Monday, June 27, 2011

Children’s National delegation focuses on shared child health priorities with colleagues in Abu Dhabi

A Children’s National delegation arrived in Abu Dhabi this week for a series of meetings on children’s health priorities, and to provide an annual update on the progress of the Sheikh Zayed Institute to the government of Abu Dhabi, whose generous gift of $150 million established the Institute in 2009. Our delegation on the ground includes Children’s National Chairman of the Board James Lintott, Children’s National Chief Academic Officer Mark Batshaw, MD, Executive Vice President and Chief Governmental Affairs Officer Jacqueline Bowens, Executive Vice President and Chief Development Officer of Children’s Hospital Foundation Pam King Sams, Senior Vice President of the Goldberg Center for Community Pediatric Health, Denice Cora-Bramble, MD, MBA, Senior Vice President for the Sheikh Zayed Institute and the Joseph E. Robert, Jr., Center for Surgical Care Kurt Newman, MD, and Sheikh Zayed Institute Director of Educational Programs and Principal Investigator Craig Peters, MD.

Our time in the UAE always provides valuable opportunities for knowledge exchange in pediatric medicine that benefits children in Washington, DC, the United States, Abu Dhabi, and the world. We started our day today at HAAD headquarters, meeting with a team who has developed tools to help children and families adopt healthier lifestyles. The HAAD team shared information about a piloted public health initiative in Abu Dhabi schools that aims to help children be healthier through improved diet and exercise. The program, “Schools for Health” engages students and their parents in making healthier lifestyle choices.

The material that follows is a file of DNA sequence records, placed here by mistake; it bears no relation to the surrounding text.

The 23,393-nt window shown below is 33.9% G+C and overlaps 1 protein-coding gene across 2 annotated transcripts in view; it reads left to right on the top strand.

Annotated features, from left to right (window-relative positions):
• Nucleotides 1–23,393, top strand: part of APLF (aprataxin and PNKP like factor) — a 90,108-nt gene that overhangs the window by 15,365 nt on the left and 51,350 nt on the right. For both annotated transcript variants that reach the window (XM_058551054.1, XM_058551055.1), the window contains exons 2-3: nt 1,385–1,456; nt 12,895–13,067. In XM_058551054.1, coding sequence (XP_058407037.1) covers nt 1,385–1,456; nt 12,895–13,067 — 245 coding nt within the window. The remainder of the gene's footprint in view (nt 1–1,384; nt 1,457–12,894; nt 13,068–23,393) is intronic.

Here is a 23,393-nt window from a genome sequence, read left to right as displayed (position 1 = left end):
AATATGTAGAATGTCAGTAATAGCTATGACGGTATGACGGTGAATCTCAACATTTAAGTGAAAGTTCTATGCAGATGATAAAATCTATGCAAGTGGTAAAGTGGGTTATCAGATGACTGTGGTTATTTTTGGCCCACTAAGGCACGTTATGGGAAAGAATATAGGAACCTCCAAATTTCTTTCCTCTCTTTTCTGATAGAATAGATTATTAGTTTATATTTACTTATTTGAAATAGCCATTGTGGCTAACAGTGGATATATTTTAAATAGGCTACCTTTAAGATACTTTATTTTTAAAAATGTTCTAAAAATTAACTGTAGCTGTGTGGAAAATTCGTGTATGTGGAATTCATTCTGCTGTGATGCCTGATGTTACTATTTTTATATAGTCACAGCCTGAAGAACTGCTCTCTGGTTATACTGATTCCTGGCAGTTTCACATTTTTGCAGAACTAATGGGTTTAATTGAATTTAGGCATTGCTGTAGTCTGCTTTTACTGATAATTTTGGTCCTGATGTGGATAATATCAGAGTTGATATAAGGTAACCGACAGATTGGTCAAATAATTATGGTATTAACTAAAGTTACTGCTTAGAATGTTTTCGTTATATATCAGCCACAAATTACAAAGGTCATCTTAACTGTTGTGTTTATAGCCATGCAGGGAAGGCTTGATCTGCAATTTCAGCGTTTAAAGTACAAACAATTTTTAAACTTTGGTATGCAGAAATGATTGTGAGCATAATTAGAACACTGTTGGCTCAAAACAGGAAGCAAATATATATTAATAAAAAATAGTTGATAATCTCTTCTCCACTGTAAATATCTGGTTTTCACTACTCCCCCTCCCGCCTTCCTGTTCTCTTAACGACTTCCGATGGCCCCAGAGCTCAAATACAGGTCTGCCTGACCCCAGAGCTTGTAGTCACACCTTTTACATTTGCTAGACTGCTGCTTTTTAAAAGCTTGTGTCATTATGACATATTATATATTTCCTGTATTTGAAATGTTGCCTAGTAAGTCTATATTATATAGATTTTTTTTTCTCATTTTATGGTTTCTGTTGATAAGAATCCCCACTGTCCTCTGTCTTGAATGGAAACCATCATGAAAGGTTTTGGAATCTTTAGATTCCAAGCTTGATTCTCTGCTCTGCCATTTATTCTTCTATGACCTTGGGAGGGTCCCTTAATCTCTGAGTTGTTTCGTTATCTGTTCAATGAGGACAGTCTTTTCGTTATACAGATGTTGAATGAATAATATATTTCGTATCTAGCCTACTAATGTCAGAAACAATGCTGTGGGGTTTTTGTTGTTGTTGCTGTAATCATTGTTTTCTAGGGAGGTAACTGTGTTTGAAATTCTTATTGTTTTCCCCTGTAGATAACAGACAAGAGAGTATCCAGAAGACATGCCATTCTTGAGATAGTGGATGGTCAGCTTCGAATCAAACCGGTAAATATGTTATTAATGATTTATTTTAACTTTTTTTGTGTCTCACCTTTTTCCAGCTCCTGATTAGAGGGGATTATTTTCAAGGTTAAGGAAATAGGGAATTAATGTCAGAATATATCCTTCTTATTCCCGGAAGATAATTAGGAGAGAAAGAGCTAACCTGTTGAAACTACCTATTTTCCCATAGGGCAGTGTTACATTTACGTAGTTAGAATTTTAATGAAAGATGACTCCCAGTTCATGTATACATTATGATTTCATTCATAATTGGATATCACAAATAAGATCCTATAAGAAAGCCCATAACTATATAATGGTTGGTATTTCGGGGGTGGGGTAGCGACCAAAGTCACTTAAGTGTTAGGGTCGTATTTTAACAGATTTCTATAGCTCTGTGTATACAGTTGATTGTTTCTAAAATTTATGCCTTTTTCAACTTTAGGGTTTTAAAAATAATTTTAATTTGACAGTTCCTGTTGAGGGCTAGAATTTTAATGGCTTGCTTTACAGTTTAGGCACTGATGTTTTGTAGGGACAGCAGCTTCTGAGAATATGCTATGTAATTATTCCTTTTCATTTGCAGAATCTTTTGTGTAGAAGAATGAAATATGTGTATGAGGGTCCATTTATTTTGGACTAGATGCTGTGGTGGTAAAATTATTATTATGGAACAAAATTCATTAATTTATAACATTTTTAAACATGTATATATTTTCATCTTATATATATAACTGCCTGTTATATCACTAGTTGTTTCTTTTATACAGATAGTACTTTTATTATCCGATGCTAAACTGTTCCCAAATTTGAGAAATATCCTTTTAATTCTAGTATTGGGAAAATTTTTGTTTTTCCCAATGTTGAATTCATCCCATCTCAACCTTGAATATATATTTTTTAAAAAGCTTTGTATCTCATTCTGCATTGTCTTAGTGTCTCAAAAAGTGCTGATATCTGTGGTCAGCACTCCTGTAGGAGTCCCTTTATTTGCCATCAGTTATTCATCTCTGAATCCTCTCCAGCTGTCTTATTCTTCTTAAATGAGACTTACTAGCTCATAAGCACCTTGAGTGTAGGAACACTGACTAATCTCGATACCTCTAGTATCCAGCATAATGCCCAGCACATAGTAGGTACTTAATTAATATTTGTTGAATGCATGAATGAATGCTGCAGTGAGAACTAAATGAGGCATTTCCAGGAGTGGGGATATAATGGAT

In the afternoon, the team visited Sheikh Khalifa Medical City (SKMC). Many faculty members from Children’s National have visited SKMC on previous trips as well, see July 2010 and December 2010. Our doctors from this delegation, including Dr. Batshaw, Dr. Peters, and Dr. Cora-Bramble, shared clinical expertise on testing for inborn errors of metabolism in newborns, urinary obstruction, and cultural competence in healthcare, respectively, with a full room of physicians, nurses, and trainees. As always, the audience was very engaged, asked many questions, and shared their own patient care experiences with our team, making the visit interesting and helpful to both SKMC and Children’s National attendees.

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